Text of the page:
Boost Benefits for U.S. Hourly Workers

Target: Alex Acosta, U.S. Secretary of Labor

Goal: Give America’s non-salaried workers paid leave and other common employee benefits.

“I had inadvertently created classes of employees…employees who work at hourly rates are an afterthought.” While hourly employees make up a bulk of the workforce in businesses across America, from warehouses to customer service, these workers indeed do not often receive the same consideration as salaried workers. The CEO of online clothing rental business Rent the Runway saw this disparity and took proactive steps to equalize employment benefits for all the company’s workers.

The new guidelines–which company co-founder Jennifer Hyman says received overwhelming support from her corporate board–will provide hourly employees the same paid leave, vacation, and work-from-home opportunities as employees receiving a salary. Hyman believes these changes will not just benefit employees by providing them needed time off for unexpected happenings or for rejuvenation; it will likewise boost her company’s future by lessening turnover and attracting an energized, productive, and top-tier workforce.

Unfortunately, most companies – under no obligation from federal or state mandate – continue to treat hourly workers as second-class. For example, estimates claim less than 15 percent of civilian workers receive paid family leave, up to 25 percent of new mothers must return to work after barely a week, and many on-site daycare offerings are not available to the hourly workforce.

Sign this petition to urge the nation’s leading labor department advocate for equal opportunity for all American workers.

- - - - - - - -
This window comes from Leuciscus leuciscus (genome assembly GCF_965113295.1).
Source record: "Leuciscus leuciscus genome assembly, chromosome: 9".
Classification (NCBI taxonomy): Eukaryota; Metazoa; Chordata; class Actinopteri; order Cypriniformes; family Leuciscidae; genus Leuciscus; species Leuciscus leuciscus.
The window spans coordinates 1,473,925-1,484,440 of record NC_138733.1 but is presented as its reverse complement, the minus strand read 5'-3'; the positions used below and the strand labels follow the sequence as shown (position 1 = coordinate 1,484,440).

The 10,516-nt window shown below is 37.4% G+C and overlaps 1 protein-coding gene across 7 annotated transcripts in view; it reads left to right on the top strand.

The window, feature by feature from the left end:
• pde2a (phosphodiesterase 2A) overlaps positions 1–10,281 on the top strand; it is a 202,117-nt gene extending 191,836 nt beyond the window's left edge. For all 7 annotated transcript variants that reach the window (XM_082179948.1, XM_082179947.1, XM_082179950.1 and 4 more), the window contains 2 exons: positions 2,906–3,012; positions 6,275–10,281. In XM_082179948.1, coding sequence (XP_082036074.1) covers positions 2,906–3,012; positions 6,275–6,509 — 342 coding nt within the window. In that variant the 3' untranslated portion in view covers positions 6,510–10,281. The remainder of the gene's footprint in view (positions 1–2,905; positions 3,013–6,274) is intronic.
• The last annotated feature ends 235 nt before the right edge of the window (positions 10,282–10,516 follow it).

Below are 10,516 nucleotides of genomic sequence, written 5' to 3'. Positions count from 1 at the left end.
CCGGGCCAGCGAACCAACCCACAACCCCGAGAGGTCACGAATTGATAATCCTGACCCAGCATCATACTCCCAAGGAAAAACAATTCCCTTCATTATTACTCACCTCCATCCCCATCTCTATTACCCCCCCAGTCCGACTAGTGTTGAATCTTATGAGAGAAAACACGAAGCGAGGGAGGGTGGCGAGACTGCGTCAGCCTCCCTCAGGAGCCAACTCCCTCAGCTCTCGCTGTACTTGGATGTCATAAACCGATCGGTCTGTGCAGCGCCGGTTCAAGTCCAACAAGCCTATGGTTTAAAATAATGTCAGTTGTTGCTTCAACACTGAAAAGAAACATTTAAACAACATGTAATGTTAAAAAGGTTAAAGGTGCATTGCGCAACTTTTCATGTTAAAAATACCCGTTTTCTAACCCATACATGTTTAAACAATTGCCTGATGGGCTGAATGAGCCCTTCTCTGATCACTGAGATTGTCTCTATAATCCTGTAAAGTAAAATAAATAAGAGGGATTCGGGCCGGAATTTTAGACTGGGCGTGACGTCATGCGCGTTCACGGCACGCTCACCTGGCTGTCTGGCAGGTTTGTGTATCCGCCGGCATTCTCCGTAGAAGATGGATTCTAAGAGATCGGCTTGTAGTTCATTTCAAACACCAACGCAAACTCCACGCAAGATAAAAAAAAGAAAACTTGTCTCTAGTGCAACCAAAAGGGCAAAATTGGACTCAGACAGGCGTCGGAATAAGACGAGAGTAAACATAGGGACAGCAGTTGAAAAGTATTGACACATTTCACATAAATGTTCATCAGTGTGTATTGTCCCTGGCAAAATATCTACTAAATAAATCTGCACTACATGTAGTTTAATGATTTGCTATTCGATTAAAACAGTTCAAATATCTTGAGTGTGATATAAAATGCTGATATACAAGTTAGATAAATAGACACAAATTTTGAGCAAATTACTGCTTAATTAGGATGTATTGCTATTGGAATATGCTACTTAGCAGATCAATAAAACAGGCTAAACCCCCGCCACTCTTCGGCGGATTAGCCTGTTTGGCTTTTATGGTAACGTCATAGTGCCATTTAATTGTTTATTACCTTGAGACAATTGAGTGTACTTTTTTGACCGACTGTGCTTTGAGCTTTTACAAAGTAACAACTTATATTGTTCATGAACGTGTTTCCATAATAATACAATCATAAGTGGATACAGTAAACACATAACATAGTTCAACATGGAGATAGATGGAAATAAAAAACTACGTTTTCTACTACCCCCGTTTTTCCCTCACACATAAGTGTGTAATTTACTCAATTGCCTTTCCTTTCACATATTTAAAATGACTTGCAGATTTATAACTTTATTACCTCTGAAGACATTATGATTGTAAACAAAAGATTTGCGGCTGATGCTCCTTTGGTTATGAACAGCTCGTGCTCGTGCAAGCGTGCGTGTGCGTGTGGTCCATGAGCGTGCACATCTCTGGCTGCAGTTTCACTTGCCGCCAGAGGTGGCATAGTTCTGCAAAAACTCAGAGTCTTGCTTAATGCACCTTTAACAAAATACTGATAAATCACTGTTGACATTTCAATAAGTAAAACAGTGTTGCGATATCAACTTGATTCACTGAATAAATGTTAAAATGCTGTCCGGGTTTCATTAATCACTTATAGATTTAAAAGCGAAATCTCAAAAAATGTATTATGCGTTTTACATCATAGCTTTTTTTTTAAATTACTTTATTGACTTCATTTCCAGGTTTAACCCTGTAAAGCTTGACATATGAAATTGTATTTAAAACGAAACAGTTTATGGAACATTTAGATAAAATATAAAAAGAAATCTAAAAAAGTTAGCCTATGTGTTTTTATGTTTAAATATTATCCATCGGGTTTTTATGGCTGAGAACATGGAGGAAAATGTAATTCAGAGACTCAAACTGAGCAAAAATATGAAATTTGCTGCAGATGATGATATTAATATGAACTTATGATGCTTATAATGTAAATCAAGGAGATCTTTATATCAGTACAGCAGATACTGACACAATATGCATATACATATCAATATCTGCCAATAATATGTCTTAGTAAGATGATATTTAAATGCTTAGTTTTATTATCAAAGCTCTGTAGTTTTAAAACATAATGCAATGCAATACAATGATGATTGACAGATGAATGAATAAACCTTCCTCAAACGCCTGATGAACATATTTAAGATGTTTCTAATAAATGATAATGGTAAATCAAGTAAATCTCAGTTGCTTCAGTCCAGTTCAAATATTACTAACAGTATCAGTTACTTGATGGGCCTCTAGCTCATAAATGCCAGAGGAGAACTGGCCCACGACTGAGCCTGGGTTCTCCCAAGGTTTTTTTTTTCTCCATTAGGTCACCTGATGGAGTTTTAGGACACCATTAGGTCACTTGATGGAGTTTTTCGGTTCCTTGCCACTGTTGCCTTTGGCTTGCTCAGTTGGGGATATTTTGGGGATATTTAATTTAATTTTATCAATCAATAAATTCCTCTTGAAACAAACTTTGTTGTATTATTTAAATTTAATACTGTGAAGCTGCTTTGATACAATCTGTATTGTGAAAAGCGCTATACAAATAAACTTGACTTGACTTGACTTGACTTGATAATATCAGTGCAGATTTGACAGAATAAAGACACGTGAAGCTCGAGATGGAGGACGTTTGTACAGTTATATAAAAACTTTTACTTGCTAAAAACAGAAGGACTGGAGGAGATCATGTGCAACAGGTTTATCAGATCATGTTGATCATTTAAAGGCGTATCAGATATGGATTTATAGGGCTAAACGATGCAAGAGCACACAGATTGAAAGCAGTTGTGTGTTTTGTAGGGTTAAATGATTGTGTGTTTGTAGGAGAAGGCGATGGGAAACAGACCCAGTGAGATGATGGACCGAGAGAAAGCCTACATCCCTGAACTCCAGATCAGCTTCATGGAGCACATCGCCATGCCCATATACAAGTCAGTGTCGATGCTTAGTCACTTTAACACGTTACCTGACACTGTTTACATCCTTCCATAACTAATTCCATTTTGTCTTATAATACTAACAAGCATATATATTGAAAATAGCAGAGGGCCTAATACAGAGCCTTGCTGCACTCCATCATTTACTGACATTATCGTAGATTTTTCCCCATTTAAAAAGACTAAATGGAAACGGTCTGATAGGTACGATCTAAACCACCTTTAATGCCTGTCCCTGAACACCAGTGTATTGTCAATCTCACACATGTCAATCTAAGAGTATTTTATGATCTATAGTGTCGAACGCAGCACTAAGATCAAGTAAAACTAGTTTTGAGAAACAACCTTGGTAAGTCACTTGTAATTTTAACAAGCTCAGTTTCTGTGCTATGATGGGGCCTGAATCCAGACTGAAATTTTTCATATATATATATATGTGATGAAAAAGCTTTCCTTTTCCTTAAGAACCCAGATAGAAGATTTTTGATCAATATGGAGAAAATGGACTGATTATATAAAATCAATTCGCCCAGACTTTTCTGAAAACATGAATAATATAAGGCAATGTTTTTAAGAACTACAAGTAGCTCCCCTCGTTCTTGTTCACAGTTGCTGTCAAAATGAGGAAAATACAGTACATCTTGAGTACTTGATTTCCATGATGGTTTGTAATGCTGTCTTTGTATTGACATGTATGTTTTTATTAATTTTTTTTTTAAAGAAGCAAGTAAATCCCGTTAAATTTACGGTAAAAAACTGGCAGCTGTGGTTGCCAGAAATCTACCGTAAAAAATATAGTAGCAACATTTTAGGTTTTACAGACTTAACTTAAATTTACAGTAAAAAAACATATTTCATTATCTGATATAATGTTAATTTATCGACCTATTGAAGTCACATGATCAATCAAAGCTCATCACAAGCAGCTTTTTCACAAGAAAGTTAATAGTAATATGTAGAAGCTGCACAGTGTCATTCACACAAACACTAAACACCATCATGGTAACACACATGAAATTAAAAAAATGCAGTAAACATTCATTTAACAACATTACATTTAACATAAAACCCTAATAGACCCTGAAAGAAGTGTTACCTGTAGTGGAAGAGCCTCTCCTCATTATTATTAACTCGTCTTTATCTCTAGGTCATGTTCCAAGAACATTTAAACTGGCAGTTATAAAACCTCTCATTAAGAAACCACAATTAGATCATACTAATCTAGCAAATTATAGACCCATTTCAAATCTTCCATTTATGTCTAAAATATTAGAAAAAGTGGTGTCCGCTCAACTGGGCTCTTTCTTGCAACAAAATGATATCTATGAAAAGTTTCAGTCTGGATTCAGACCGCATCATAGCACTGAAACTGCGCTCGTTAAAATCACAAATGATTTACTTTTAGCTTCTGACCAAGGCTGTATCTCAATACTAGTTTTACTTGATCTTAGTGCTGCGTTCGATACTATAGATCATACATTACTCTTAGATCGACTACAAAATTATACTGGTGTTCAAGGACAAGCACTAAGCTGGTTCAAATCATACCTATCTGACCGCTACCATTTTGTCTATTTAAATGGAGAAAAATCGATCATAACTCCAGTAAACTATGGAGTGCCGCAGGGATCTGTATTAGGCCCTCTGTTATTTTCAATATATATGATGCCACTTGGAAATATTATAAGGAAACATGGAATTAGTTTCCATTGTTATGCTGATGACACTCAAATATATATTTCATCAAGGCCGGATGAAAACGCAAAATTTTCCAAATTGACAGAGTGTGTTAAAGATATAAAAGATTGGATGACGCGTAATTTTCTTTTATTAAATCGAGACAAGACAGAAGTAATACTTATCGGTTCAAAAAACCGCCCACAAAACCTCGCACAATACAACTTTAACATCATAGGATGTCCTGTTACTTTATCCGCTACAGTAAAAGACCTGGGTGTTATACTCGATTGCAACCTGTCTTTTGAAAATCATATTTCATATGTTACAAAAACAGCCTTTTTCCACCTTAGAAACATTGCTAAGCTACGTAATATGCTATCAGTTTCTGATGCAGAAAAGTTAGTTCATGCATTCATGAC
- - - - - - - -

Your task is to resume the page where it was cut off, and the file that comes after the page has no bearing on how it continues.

PETITON LETTER:

Dear Secretary Acosta,

The loss of a family member, the unexpected medical crisis, the birth of a child, the trip of a lifetime…major life moments do not often wait for schedules or convenience. Yet millions of workers everyday must make hard choices between life, family, and work obligations. For these hourly employees that represent every sector of America, fair and equal treatment is a seemingly unachievable aspiration.

Some forward-thinking organizations – like Starbucks, Walgreens, and most recently clothing rental retailer Rent the Runway – have seen promise and opportunity in equalizing their workforce. These companies acknowledge their previous unfair caste-like employment system that favored salaried workers, and they have subsequently pledged to provide equal benefits to hourly workers. Now, warehouse, customer service, and other non-salaried employees within these companies will have access to paid leave and other valued benefits.

Any cost concerns, these companies feel, will be offset by more highly skilled, satisfied, and productive workers who have incentive to remain trusted long-term employees for businesses that value them. Please track the success of these revolutionary endeavors and consider how they might have a place in enhanced benefits and protections for hourly employees nationwide.

Sincerely,

[Your Name Here]

Photo Credit: Joe Klamar

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One Comment

  1. gen agustsson says:

    corporate is poverty?

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